Plettner, T., Byer, R. L. & Montazeri, B. Electromagnetic forces in the vacuum region of laser-driven layered grating structures. J. Mod. Opt. 58, 1518–1528 (2011)

    ADS  Article  Google Scholar 

  17. 17

    Thompson, M. C. et al. Breakdown limits on gigavolt-per-meter electron-beam-driven wakefields in dielectric structures. Phys. Rev. Lett. 100, 214801 (2008)

    CAS  ADS  Article  Google Scholar 

  18. 18

    Sears, C. M. S. et al. Production and characterization of attosecond electron bunch trains. Phys. Rev. Spec. Top. Accel. Beams 11, 061301 (2008)

    ADS  Article  Google Scholar 

  19. 19

    Ganter, R. et al. Laser-photofield emission from needle cathodes for low-emittance electron beams. Phys. Rev. Lett. 100, 064801 (2008)

    CAS  ADS  Article  Google Scholar 

  20. 20

    Duris, J. P., Musumeci, P. & Li, R. K. Inverse free electron laser accelerator for advanced light sources. Phys. Rev. Spec. Top. Accel. Beams 15, 061301 (2012)

    ADS  Article  Google Scholar 

  21. 21

    Colby, E. R., England, R. J. & Noble, R. J. A laser-driven linear collider: sample machine parameters and configuration. Proc. 24th Particle Accelerator Conf. C110328 262–264. (2011)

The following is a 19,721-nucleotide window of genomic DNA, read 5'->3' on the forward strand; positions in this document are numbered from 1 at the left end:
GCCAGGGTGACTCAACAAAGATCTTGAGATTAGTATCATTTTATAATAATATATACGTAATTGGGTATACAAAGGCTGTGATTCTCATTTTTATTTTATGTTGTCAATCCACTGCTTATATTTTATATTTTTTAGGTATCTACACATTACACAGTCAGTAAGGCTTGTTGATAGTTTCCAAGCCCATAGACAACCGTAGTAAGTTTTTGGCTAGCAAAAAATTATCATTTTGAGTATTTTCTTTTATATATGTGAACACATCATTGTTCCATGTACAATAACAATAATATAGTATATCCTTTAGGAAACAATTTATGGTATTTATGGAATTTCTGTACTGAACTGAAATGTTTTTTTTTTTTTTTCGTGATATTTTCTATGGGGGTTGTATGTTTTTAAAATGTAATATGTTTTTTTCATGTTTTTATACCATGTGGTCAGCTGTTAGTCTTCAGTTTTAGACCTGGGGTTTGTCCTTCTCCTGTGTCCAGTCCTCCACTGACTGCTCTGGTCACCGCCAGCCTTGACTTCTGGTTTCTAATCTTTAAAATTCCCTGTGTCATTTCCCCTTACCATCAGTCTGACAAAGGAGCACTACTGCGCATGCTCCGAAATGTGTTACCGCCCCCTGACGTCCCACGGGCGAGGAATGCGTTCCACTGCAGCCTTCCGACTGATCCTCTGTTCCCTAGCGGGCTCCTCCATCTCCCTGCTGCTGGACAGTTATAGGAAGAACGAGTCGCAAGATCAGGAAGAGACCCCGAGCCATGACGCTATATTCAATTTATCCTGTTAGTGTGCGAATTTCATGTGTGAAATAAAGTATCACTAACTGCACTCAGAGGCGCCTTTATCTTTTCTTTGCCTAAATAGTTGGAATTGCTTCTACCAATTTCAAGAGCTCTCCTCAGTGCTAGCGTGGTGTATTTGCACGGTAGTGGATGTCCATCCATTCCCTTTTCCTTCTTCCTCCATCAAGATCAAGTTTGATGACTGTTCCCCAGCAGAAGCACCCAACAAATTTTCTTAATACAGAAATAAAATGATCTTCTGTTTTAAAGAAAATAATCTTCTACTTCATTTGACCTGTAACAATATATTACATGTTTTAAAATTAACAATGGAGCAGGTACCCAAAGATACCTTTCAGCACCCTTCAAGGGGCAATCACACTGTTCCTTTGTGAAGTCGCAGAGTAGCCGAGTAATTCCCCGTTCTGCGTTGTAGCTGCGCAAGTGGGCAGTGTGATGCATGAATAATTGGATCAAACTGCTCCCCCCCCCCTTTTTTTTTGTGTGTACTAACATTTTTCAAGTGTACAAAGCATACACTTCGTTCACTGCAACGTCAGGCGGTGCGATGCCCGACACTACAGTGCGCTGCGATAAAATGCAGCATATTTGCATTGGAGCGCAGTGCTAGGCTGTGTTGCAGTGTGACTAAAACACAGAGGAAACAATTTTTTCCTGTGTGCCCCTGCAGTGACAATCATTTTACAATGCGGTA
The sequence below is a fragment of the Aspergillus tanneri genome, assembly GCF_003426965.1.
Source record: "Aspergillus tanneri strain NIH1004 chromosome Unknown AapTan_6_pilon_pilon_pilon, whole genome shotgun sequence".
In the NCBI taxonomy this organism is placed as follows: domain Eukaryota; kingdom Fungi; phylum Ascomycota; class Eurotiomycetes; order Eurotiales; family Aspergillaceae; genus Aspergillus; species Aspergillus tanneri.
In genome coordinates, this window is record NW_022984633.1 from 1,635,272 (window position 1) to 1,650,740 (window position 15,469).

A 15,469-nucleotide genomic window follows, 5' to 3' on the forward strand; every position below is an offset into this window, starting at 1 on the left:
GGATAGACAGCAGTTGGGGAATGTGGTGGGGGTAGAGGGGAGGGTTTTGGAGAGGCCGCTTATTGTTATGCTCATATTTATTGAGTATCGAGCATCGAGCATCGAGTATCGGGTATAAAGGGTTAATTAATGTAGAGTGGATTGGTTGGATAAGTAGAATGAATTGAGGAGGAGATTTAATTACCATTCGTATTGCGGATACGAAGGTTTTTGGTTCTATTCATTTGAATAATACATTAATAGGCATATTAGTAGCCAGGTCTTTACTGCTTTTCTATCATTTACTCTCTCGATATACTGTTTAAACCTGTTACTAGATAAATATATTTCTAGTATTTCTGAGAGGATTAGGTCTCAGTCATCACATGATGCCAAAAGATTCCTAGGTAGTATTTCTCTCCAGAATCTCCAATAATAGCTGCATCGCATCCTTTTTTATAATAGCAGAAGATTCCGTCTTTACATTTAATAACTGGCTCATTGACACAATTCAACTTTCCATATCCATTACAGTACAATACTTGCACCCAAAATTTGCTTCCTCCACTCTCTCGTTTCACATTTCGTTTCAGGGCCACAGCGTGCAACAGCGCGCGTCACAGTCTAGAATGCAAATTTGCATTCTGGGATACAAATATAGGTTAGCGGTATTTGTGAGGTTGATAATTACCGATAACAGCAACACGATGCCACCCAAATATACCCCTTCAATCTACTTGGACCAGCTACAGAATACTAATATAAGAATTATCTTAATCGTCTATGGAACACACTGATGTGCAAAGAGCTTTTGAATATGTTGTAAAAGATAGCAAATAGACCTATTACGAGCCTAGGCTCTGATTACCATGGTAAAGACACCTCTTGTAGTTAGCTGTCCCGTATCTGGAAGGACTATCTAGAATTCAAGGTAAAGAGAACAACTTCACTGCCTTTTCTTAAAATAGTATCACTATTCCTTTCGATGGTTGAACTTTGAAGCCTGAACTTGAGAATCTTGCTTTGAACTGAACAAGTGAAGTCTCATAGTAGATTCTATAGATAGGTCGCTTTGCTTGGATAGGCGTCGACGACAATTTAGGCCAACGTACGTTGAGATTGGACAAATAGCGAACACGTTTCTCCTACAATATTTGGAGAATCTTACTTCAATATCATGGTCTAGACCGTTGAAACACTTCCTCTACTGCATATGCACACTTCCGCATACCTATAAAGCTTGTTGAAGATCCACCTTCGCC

22. 22

    Moulton, P. F. et al. Tm-doped fiber lasers: fundamentals and power scaling. IEEE J. Sel. Top. Quant. 15, 85–92 (2009)

    CAS  Article  Google Scholar 

  23. 23

    Siemman, R. Energy efficiency of laser driven, structure based accelerators. Phys. Rev. Spec. Top. Accel. Beams 7, 061303 (2004)

    ADS  Article  Google Scholar 

  24. 24

    Plettner, T. & Byer, R. L. Microstructure-based laser-driven free-electron laser. Nucl. Instrum. Methods A 593, 63–66 (2008)

    CAS  ADS  Article  Google Scholar 

  25. 25

    Warner, C. & Rohrlich, F. Energy loss and straggling of electrons. Phys. Rev. 93, 406–407 (1954)

    CAS  ADS  Article  Google Scholar 

  26. 26

    Roberts, T. J. & Kaplan, D. M. G4beamline simulation program for matter-dominated beamlines. Proc. 22nd Particle Accelerator Conf. C070625 3468–3470 (2007)

  27. 27

    Soong, K., Byer, R. L., Colby, E., England, R. J. & Peralta, E. A. Laser damage threshold measurements of optical materials for direct laser accelerators. AIP Conf. Proc. 1507, 511–515 (2012)

    CAS  ADS  Google Scholar 

Download references